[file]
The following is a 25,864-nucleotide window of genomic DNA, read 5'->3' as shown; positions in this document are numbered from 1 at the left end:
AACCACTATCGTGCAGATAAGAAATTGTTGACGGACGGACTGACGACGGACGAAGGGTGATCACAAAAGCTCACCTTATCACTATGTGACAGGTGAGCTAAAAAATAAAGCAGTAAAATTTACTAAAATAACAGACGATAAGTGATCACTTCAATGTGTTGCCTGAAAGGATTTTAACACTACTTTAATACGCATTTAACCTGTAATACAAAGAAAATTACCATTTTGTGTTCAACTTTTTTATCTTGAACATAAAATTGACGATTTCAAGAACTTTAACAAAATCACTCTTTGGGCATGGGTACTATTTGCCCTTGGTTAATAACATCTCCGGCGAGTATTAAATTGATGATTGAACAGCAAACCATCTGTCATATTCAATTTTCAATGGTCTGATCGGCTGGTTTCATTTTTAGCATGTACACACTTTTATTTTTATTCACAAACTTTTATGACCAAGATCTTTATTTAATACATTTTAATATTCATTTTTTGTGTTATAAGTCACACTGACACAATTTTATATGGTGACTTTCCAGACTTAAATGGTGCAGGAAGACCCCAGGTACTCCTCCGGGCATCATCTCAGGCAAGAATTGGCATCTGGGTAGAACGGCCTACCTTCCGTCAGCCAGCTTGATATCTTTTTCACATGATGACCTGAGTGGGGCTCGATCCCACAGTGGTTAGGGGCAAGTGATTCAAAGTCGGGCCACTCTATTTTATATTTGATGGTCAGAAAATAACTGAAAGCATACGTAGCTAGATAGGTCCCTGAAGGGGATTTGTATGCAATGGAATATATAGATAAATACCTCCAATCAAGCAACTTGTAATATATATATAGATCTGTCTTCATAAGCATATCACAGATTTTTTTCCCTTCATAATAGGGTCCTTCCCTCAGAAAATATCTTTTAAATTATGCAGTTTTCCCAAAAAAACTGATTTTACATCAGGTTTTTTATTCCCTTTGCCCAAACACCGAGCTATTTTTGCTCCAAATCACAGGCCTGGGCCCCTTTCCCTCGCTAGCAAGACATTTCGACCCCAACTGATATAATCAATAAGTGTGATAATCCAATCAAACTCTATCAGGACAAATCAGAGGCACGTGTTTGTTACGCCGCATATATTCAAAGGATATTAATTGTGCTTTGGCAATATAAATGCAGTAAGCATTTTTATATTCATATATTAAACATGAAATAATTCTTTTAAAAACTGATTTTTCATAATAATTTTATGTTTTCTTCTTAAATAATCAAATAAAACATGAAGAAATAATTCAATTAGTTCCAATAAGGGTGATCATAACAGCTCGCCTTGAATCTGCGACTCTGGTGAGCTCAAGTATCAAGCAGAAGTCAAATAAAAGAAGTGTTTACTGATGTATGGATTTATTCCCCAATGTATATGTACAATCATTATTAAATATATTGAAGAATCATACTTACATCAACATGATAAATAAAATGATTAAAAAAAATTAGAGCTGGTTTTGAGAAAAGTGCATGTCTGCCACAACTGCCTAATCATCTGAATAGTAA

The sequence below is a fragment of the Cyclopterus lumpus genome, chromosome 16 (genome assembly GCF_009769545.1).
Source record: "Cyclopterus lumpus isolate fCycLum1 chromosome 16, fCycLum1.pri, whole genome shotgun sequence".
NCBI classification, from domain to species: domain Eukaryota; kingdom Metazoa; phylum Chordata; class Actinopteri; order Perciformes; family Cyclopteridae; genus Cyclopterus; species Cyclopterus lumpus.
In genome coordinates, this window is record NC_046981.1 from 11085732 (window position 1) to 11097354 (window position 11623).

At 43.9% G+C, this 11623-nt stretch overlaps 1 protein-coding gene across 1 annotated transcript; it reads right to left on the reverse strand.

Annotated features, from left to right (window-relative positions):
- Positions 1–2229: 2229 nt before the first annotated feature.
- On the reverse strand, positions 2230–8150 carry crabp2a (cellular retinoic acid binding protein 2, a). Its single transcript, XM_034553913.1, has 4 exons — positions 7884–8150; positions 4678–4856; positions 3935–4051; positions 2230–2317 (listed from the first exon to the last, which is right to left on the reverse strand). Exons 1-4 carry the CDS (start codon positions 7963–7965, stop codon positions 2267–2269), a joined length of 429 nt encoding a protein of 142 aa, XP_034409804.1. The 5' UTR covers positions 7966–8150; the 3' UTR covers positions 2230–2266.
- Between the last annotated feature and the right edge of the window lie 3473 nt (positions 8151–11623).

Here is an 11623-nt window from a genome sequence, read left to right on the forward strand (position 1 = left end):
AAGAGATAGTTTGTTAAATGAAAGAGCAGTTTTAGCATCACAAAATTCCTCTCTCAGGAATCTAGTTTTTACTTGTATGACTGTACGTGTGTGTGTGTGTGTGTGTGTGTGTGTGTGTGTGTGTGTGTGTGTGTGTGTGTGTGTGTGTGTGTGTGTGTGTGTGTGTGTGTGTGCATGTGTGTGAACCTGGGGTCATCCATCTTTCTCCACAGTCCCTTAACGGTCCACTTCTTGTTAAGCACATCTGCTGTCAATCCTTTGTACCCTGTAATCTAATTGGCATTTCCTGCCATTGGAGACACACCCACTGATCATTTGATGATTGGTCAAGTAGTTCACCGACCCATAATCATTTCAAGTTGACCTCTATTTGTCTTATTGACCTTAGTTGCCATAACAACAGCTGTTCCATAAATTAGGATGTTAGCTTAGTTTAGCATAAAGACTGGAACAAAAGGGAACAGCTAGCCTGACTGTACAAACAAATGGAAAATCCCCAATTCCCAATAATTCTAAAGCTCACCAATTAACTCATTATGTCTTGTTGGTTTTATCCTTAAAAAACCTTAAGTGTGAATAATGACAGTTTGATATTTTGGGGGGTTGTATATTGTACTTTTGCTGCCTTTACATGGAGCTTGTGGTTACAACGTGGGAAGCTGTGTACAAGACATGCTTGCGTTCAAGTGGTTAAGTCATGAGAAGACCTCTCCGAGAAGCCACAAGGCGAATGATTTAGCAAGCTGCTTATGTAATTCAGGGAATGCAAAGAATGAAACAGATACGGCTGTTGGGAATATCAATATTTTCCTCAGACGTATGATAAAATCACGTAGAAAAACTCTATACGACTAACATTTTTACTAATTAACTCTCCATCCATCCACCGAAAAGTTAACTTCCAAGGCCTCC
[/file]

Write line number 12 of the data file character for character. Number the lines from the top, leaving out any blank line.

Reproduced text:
Here is an 11623-nt window from a genome sequence, read left to right on the forward strand (position 1 = left end):